We are looking for students who are excited to produce and process knowledge that can shape legal cannabis policy trajectories. Primarily, interns will focus on producing and disseminating the Center’s original research. You do not need specific experience in cannabis policy, but a solid foundation in social or public policy is preferred. Graduate and advanced undergraduate students interested in pursuing original research questions related to cannabis policy are also encouraged to apply. | Read more


Plenum, UW Undergraduate Journal of Geography, Seeks Submissions

Plenum, the UW Undergraduate Journal of Geography, is accepting submissions for its Spring 2014 publication!

Plenum accepts submissions from any department so long as they reflect spatial relationships and the importance of place. We will consider original research papers as well as term papers from any course.

If you are not sure your paper qualifies, we recommend that you submit it anyway! You would be surprised how often geographical themes apply to other disciplines.

We will work with accepted submissions for the purpose of further developing undergraduate work. This will involve several rounds of review and workshop with peers, graduate students, and journal editors.

We will be accepting papers until mid-February.

Please direct your questions and submissions to uwgeogjournal@gmail.com. You can find out more on at plenumjournal.org.

2014 Association for Asian Studies Conference - Dissertation Workshop Seeks Applications on Themes of "Dispossession, Capital, and the State"

March 30-April 2, 2014
Philadelphia, PA

Deadline: January 6, 2014

he Association for Asian Studies and the Social Science Research Council are pleased to announce the third jointly organized AAS/SSRC Dissertation Workshop, which will be held in conjunction with the AAS annual conference in Philadelphia in March 2014.

All across Asia access to and control over land has long been highly contested. Both historically and today capital and states have variously combined to drive rural populations from their lands for plantation crops, mining, industrial sites, urban expansion, dams, roads and other public works. The results have included destruction of the commons, environmental and ecological disasters, land invasions, armed resistance, police and military confrontations, massive displacement, urban migration, urban and peri-urban slums, and alienation. Likewise, long established villages and urban communities have been displaced for redevelopment and gentrification. Such events appear to be gaining intensity over time and have been documented and dramatized in chronicles, novels, poems, and songs as well as by field and archival research. Capital and state beneficiaries may claim it is the inevitable “creative destruction,” necessary for long term economic progress and regime enhancement, but it has also led to massive social and economic inequities, “surplus” populations, and political turmoil.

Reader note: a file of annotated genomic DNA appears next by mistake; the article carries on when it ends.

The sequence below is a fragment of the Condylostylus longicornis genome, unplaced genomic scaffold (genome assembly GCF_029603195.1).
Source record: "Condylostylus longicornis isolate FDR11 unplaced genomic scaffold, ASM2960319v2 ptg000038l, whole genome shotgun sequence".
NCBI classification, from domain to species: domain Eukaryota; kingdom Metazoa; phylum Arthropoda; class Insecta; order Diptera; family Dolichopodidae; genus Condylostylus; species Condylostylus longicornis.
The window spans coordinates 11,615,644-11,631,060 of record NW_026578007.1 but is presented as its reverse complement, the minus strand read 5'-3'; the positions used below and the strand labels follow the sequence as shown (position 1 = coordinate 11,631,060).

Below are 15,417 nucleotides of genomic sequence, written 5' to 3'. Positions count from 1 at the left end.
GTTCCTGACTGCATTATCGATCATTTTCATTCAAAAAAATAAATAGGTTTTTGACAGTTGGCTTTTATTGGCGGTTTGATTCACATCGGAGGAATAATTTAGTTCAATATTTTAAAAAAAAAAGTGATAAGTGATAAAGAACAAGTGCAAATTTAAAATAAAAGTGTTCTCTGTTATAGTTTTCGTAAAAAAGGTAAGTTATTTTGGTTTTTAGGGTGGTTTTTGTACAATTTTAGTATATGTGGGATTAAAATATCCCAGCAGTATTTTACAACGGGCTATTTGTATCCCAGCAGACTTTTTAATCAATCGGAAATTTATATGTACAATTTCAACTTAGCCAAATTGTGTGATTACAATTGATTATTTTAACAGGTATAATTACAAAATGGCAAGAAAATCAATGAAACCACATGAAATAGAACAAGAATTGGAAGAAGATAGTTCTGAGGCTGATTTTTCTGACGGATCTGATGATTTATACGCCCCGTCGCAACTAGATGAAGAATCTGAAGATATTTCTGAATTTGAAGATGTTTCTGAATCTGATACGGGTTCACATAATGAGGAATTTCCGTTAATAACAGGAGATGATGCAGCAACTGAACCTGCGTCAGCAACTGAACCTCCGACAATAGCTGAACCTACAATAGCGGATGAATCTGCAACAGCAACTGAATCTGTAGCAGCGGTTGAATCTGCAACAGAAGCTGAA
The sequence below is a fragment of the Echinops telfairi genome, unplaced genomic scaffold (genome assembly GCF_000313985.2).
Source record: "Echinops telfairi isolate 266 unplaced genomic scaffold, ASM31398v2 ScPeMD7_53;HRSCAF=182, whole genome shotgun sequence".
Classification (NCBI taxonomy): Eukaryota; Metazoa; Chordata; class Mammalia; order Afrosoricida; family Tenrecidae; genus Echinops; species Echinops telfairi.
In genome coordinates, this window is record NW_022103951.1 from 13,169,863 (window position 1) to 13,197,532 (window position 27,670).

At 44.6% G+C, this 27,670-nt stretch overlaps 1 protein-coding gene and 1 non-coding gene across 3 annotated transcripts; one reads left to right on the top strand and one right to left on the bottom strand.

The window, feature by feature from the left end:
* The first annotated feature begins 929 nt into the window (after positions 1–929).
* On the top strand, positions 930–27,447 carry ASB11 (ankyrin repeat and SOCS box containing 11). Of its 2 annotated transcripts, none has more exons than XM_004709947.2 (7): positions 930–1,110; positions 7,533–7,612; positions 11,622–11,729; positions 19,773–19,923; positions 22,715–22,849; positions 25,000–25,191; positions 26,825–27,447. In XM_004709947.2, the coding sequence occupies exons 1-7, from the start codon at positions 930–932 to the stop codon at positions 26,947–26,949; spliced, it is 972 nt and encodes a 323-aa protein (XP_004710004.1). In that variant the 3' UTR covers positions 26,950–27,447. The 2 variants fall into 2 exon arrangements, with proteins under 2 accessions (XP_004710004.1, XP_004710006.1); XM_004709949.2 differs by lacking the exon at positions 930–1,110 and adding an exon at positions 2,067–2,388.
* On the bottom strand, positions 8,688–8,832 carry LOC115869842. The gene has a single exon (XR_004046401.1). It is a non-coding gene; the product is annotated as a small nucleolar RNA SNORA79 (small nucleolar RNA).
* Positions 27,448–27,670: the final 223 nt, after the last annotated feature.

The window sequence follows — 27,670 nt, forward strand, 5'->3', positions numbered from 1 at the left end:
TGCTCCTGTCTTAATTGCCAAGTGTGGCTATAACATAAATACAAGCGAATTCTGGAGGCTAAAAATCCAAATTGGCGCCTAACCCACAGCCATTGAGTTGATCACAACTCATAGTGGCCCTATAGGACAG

This workshop is intended to bring together doctoral students, regardless of citizenship, in the humanities and social sciences who are (1) developing dissertation proposals or are in early phases of research or dissertation writing; and who are (2) planning, conducting, or are in the early phases of writing up dissertation research on these evolving processes, outcomes, and debates across the various regions of Asia. It is the hope that fuller understanding of the links and comparisons across space and time will both strengthen the individual projects and provide new perspectives on dispossession in Asia, and beyond. The workshop will be limited to 12 students, ideally from a broad array of disciplines and working on a wide variety of materials in a variety of time periods, and in various regions of Asia. It also will include a small multidisciplinary and multi-area faculty with similar concerns. | Read more